No, not at all. You most likely performed a move-in check and failed to notice the uninsulated walls and excessive noise. Even if you did, a court would interpret your actions as your acceptance of the problem. Read your lease and follow the steps to file a complaint regarding the thin walls. If you don't, you might be forced to pay extra for insulation or accept living with poor soundproofing.
Thin walls are one of those things that just isn't worth complaining about. Unless you have a roommate who is a pain in the neck or you live in an extremely noisy area, it's unlikely that you will have any problems with the wall thickness.
If you want to complain about the wall thickness, you should do so before you sign the lease. Make sure to ask the leasing company to verify that the property is up to code and if not what the remedies are. If they fail to fix the problem, then look for another apartment before you sign on the dotted line. Also remember that while you may not like the wall thickness, many people enjoy the open concept design that comes with no interior walls.
If you already live in the apartment and have no intention of moving anytime soon, then there is nothing wrong with making use of this trait by bringing friends over to jam out late into the night!
It is your landlord's job to enforce lease provisions and house rules; if a loud tenant does not comply, landlords have the authority to evict them. If your landlord does not stop making excessive and unreasonable noise, you may wish to consider bringing a small claims lawsuit against the landlord for permitting the nuisance.
In California, landlords are required by law to provide "quiet enjoyment" of their tenants' premises. This means that they must not only repair any damage to the property caused by noise levels that are too high, but also cannot charge rent for a substandard experience. Landlords who fail to meet this obligation can be sued by their tenants for lost profits and other damages.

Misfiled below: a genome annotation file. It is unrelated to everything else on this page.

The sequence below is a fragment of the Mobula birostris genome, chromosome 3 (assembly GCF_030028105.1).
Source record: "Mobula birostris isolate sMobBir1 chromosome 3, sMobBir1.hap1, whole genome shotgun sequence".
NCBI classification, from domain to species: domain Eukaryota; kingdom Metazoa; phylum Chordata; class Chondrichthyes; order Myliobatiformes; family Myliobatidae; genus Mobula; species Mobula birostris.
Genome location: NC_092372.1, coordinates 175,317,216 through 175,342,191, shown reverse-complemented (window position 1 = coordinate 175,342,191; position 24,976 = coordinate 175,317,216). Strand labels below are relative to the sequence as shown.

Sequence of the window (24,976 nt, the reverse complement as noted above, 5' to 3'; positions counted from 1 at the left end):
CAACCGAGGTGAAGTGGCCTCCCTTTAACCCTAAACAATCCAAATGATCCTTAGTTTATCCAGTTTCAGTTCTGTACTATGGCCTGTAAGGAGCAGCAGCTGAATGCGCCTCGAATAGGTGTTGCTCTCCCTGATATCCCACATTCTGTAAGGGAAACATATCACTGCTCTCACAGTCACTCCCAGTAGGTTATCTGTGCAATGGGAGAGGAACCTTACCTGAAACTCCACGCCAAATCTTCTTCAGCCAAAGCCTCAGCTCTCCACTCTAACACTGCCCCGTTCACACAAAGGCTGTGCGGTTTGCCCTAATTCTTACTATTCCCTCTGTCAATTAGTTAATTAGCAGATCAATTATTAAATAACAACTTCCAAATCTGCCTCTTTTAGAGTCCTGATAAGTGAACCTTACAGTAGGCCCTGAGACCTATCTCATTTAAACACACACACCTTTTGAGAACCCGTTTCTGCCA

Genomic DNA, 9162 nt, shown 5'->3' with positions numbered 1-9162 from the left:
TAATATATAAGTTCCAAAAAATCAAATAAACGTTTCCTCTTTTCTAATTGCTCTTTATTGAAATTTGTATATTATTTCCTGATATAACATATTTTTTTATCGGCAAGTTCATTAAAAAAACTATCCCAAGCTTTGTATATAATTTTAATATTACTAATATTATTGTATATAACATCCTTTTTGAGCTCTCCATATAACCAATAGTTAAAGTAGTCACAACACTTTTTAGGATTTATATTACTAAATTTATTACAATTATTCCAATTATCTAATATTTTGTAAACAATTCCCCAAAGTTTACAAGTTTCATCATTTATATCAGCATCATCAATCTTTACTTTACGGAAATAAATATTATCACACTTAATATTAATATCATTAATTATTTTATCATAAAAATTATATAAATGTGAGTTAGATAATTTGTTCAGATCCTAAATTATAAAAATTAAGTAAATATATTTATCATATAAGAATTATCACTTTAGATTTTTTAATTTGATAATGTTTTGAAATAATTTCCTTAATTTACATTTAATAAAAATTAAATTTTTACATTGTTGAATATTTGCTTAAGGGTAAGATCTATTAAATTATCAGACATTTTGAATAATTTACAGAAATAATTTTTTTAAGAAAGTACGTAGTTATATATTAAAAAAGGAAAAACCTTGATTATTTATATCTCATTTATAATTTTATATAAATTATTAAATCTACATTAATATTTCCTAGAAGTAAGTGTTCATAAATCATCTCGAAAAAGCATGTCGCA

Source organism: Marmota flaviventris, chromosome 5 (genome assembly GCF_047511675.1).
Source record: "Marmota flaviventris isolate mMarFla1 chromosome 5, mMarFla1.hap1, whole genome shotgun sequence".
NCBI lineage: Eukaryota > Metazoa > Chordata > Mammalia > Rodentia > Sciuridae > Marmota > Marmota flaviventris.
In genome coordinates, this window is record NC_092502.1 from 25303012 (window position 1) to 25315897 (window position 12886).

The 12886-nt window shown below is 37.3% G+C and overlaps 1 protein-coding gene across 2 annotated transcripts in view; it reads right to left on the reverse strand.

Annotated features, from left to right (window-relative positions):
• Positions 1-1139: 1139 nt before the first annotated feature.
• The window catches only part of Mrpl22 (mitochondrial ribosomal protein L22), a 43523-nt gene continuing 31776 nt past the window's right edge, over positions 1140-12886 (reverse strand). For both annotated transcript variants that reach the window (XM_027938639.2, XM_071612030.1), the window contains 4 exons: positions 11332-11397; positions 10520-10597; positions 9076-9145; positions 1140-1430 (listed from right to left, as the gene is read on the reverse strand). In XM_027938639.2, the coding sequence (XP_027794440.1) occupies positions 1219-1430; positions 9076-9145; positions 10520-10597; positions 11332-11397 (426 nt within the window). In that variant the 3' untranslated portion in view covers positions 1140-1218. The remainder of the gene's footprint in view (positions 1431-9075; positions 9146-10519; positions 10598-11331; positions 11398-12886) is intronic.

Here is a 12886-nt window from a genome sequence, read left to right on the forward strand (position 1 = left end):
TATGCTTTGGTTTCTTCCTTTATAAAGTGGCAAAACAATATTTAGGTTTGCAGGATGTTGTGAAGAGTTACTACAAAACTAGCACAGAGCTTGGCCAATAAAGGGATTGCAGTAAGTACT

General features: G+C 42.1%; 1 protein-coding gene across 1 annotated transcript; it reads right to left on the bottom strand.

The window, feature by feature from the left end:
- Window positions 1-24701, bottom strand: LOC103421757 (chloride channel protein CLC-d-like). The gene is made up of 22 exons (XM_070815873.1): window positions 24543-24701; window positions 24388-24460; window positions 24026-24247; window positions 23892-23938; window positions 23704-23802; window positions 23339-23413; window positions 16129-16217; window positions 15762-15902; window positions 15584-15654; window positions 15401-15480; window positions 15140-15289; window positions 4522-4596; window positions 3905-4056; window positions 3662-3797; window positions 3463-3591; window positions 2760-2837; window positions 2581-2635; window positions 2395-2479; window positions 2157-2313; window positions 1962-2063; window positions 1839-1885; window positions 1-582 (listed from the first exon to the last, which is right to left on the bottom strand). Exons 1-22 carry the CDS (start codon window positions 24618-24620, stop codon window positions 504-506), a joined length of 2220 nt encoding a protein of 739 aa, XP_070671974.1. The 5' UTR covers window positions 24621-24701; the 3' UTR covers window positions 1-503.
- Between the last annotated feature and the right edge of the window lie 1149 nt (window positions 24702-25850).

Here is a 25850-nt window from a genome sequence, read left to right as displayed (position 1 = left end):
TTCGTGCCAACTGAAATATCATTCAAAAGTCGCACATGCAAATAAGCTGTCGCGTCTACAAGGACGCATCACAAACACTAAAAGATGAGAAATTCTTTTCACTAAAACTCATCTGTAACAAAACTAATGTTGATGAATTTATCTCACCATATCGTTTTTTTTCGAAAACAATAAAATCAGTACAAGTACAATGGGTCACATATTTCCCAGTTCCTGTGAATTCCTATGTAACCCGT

Noise pollution has been recognized as an environmental hazard since 1970, when it was included in the first official list of hazardous pollutants released into our air and water. Since then, its negative effects have been well documented - from hearing loss to stress-related illness - and there are many laws governing its production and release into the environment.
Noise itself does not cause any health problems, but it can lead to injury or disease through two main mechanisms: overexposure and intrusive behavior. Overexposure can occur when someone is unable to avoid noise due to its location or frequency, while intrusive behavior involves acting on behalf of a noisemaker, such as shushing someone else's child or barking orders at a dog.
If your landlord is doing something improper or you are dissatisfied with their behavior, you have the right to file a complaint. For example, if they are not doing repairs for which they are liable. They are harassing you by entering your house without your permission, for example. They may also be complaining about conditions in your house that are beyond your control such as damage from a previous tenant or other residents of the building. In this case, it is known as a "nuisance" lease. You should discuss any issues before you sign the lease. If the problem persists, consider looking for another place to live.
The most common complaints tenants face are lack of heat or hot water, damaged furniture or other property, and bad smells. If you suspect there is someone living in your apartment who isn't you, report it immediately - this person could be illegally subletting your unit or else abusing drugs or alcohol inside your home. Also, be sure to clean up after yourself and your pets - don't leave dishes in the sink or litter on the floor when you go out for the day. Finally, pay your rent on time each month or your landlord may decide to charge you late fees or even evict you entirely.
If you believe your landlord is violating any of your rights as a tenant, you should talk with a lawyer before filing a complaint with their office.